Environmental safety precautions to address extrinsic fall risk factors continue to be essential. But implementing only these precautions will not have the desired impact on reducing falls. Instead, we must shift our perspective, and assess for and recognize intrinsic fall risk factors as we do for disease states and any complications. This means making a patient's fall risk factors part of the relational care plan and addressing them with an interprofessional care team throughout the care continuum. The fact that fall-related injuries remain a leading cause of 30-day readmissions points to a lack of adequate follow-up and coordination across the care continuum.15 In a small study among older adults at high risk for future falls who were seen in a primary care clinic, 48% received less than half of the recommended assessments and interventions within 12 months of their index fall.16 This underscores the need to recognize fall risk as a continuum-of-care issue and not just a hospital problem. That said, a hospital stay provides an opportunity to assess and address the patient's intrinsic fall risk factors in order to prevent falls both during hospitalization and after discharge, and to incorporate modifiable risk factors into a transition plan.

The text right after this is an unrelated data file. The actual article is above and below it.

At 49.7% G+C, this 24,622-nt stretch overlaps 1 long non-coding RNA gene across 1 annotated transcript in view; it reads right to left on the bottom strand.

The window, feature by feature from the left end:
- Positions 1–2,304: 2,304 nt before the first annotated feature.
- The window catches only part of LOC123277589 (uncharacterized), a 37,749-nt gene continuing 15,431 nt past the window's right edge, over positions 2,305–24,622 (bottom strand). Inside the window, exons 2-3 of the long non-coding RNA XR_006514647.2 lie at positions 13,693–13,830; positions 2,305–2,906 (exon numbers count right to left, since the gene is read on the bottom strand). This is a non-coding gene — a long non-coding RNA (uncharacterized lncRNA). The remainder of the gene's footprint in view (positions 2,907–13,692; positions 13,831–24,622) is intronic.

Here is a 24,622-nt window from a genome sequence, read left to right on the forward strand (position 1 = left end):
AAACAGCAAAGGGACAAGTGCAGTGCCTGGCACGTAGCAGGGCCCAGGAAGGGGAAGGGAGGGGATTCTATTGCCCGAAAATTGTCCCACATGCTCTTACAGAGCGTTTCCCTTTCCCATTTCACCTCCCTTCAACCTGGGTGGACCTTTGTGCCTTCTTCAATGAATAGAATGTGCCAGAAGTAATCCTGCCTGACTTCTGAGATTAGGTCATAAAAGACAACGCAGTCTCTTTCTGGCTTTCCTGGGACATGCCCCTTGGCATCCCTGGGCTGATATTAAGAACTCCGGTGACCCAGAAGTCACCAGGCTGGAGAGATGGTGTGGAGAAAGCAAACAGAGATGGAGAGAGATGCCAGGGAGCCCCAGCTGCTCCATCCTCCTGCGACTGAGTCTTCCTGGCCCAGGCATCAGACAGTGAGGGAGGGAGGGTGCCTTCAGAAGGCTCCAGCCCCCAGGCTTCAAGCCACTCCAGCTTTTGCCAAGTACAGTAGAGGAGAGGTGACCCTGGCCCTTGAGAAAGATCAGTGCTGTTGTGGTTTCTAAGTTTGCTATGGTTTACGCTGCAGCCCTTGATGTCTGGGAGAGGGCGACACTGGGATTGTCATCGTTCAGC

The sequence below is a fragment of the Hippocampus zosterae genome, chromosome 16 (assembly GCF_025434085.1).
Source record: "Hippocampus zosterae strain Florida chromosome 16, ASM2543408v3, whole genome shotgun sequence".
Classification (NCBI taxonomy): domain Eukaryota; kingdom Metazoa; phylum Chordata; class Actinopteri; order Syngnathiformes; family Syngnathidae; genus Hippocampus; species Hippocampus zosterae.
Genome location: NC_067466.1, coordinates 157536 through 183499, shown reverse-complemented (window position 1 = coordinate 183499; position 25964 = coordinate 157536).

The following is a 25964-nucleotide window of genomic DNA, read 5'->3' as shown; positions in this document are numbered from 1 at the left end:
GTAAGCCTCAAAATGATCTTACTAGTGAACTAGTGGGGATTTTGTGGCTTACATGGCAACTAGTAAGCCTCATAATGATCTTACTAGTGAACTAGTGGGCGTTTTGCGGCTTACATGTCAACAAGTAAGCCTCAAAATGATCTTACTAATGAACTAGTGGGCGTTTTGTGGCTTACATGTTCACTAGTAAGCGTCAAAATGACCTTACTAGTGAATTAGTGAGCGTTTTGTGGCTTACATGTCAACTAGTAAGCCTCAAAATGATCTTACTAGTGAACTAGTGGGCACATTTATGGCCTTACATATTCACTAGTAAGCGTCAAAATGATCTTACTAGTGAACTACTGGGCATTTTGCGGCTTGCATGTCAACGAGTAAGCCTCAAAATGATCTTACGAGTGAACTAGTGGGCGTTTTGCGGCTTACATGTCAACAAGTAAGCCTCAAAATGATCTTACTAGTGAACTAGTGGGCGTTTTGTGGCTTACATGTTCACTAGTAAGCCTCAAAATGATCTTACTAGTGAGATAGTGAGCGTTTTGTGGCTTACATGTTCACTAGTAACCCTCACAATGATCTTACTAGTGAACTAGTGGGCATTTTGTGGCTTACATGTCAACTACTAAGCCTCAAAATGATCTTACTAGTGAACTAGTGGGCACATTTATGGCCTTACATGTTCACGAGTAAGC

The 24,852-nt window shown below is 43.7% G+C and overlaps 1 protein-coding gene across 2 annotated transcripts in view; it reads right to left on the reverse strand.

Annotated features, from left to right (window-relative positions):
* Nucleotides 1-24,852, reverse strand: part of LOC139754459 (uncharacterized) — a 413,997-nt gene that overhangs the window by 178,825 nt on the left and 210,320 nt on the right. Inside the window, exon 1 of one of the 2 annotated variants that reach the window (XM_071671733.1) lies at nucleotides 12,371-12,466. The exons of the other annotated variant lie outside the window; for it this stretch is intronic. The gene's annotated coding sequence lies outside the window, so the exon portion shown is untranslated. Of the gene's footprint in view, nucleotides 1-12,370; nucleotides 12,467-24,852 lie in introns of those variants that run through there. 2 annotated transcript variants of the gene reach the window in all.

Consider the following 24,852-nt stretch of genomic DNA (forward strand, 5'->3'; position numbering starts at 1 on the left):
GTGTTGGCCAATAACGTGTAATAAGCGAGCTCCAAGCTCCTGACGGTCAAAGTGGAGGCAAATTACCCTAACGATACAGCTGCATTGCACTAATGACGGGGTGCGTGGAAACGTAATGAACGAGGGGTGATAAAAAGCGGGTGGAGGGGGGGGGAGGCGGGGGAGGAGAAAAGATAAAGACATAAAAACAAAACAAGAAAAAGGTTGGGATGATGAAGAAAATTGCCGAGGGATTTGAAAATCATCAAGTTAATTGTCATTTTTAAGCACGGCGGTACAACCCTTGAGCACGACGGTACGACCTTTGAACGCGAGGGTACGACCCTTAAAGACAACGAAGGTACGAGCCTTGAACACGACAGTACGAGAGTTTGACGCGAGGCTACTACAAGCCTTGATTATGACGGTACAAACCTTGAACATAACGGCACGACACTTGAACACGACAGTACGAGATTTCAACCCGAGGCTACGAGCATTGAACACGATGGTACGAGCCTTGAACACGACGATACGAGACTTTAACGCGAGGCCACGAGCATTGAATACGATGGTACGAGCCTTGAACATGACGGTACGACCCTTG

A “next era” can be described as one in which a series of new events begins and segues in phases or stages, while being continually informed by the past and the present. So what should the next era of injurious fall reduction practices look like, and how can our care standards reflect this? We should sustain the use of environmental safety precautions aimed at reducing extrinsic fall risk factors for all patients. But we must also push our global standards of care to the next level by fully embracing the use of a valid, reliable fall risk assessment tool that focuses on intrinsic fall risk factors, taking an interdisciplinary approach. Advancing the next era of care will demand much more critical thinking—but not necessarily more time17—by nurses and other providers.